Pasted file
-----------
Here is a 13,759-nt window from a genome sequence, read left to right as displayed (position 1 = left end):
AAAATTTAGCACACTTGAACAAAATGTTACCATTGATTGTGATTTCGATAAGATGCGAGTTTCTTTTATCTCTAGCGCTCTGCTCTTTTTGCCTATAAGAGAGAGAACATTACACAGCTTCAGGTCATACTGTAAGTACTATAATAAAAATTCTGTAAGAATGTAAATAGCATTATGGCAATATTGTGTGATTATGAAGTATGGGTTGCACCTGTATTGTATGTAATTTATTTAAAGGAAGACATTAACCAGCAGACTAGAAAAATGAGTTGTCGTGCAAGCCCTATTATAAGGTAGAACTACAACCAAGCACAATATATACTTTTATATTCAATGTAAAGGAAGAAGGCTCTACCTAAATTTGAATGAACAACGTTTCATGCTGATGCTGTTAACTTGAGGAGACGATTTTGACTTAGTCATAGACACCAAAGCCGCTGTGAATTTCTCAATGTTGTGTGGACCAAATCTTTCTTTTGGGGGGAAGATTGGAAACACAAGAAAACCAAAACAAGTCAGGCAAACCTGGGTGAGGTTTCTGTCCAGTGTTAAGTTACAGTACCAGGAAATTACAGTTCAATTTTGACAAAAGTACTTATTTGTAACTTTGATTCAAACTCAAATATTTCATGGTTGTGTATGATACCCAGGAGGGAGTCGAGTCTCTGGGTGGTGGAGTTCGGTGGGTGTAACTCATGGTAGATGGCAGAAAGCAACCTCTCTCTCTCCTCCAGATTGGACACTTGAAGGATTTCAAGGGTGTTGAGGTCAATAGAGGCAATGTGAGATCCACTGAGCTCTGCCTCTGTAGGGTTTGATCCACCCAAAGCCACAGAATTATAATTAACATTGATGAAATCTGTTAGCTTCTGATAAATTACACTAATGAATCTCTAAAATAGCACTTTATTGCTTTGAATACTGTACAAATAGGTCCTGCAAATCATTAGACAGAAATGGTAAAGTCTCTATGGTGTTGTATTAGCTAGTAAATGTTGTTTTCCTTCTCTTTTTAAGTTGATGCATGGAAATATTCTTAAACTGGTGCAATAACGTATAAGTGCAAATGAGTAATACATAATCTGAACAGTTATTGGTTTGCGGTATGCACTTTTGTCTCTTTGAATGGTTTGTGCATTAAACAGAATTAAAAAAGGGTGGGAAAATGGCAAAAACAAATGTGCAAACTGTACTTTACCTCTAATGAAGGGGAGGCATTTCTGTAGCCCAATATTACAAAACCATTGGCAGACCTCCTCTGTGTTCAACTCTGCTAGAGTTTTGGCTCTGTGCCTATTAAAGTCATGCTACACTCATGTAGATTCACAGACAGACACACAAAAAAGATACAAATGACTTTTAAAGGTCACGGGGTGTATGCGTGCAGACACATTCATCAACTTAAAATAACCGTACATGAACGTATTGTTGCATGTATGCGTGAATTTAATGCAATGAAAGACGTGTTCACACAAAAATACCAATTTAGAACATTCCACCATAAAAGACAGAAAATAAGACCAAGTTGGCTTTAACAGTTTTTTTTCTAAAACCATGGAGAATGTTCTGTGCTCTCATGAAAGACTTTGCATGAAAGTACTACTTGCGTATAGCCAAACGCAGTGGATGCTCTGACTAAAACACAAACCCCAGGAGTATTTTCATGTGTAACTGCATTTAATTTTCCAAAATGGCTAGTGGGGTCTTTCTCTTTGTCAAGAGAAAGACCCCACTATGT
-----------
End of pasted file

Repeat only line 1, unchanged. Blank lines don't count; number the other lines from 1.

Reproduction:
Here is a 13,759-nt window from a genome sequence, read left to right as displayed (position 1 = left end):